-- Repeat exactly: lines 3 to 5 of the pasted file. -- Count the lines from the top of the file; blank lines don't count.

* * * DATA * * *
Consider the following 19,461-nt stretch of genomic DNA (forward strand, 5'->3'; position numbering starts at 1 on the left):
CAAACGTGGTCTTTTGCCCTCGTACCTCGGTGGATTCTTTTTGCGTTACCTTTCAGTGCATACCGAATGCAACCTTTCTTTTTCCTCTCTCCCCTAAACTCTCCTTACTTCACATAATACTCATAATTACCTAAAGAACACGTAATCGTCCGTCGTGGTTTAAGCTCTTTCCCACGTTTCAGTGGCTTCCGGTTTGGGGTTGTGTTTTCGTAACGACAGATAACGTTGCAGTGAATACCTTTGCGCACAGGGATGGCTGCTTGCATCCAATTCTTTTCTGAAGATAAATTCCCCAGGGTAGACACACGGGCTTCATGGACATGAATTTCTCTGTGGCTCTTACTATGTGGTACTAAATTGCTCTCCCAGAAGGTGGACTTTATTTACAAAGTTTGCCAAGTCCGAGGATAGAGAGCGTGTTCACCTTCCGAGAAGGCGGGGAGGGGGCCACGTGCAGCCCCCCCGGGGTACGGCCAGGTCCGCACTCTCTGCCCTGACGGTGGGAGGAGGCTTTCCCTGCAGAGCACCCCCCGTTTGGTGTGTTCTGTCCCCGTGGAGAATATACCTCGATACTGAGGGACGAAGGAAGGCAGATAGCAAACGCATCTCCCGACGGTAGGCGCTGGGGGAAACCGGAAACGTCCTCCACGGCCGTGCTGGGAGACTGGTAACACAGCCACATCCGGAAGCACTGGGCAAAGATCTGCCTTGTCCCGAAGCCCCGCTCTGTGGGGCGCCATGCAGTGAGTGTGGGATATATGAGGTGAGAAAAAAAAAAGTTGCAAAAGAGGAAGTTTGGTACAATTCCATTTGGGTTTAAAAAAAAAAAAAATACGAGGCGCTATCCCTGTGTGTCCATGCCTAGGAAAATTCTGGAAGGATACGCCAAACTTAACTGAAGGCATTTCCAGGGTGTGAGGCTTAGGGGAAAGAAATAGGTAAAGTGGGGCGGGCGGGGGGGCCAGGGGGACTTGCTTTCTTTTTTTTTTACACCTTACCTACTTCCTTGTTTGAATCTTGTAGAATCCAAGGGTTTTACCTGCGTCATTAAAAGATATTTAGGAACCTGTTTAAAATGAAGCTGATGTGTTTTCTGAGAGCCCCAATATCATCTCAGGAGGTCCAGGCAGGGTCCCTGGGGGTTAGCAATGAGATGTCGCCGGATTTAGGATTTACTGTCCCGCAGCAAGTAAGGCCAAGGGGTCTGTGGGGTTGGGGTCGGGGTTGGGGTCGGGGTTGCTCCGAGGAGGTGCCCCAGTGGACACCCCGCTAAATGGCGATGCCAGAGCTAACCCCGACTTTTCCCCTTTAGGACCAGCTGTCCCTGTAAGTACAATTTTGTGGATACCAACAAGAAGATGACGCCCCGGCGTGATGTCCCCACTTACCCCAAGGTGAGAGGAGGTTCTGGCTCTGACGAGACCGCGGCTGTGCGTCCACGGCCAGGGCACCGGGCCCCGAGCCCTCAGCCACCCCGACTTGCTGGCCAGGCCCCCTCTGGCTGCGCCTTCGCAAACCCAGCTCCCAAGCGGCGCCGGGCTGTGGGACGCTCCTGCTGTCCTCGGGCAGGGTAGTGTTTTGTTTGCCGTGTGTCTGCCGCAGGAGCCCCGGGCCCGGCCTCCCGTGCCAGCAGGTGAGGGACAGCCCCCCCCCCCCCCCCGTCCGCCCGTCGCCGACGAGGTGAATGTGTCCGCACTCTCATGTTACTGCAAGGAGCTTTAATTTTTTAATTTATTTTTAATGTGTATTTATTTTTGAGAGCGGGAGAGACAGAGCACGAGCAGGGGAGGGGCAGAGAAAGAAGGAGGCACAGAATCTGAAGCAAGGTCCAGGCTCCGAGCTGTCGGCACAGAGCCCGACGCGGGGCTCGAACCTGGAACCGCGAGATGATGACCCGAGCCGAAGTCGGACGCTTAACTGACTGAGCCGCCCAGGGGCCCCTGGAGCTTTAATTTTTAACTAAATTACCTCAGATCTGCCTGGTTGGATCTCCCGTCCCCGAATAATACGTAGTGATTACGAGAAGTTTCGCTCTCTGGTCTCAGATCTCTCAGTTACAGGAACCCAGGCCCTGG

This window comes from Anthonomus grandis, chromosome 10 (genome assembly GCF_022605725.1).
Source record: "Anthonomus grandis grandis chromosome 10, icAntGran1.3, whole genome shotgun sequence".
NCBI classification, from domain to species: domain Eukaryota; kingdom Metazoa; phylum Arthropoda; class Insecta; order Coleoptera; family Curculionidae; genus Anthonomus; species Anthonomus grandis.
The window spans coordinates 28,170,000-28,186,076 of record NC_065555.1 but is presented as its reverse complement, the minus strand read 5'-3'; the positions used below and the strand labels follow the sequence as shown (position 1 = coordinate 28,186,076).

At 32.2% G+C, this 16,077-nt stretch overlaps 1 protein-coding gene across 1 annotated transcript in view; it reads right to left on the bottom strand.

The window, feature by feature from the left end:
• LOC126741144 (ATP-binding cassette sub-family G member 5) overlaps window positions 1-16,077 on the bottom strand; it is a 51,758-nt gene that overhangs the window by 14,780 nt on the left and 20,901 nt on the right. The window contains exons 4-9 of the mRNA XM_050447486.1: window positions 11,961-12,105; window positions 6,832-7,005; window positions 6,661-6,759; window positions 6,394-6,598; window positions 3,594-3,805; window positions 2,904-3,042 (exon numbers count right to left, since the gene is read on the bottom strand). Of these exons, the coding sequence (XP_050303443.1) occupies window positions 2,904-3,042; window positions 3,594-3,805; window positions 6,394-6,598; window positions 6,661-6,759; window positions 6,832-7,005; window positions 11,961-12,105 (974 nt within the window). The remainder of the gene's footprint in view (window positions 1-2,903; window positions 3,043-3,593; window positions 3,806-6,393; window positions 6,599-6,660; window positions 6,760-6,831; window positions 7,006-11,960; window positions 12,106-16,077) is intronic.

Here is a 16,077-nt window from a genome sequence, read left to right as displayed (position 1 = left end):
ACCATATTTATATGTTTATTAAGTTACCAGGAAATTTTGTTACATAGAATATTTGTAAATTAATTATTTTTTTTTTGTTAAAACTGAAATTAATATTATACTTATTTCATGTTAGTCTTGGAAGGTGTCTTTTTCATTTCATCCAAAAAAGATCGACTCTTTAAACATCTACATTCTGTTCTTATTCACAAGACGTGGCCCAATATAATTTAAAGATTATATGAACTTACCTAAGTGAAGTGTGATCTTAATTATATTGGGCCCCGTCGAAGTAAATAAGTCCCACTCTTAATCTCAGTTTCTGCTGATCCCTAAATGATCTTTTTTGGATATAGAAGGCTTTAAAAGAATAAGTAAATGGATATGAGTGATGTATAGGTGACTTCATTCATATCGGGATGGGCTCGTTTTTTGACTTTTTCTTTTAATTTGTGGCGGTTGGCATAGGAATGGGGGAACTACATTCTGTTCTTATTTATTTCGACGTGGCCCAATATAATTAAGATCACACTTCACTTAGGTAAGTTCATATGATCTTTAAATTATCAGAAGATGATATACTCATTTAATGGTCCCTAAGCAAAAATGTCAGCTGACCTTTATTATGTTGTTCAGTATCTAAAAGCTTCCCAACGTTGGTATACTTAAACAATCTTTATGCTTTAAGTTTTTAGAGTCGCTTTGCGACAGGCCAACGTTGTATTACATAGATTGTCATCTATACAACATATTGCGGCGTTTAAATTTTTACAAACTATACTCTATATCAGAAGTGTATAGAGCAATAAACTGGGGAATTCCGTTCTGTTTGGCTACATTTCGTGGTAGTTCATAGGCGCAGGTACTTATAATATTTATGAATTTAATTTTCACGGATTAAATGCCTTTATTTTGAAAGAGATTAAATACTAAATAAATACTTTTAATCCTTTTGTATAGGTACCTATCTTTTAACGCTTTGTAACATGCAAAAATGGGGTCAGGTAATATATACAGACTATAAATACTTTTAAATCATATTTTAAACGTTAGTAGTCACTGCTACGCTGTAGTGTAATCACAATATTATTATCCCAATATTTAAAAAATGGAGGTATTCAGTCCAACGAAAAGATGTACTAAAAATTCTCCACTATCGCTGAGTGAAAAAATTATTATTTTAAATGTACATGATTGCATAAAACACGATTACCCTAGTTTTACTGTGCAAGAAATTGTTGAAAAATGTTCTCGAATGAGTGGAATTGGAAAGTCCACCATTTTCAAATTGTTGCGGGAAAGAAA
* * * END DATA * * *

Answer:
This window comes from Anthonomus grandis, chromosome 10 (genome assembly GCF_022605725.1).
Source record: "Anthonomus grandis grandis chromosome 10, icAntGran1.3, whole genome shotgun sequence".
NCBI classification, from domain to species: domain Eukaryota; kingdom Metazoa; phylum Arthropoda; class Insecta; order Coleoptera; family Curculionidae; genus Anthonomus; species Anthonomus grandis.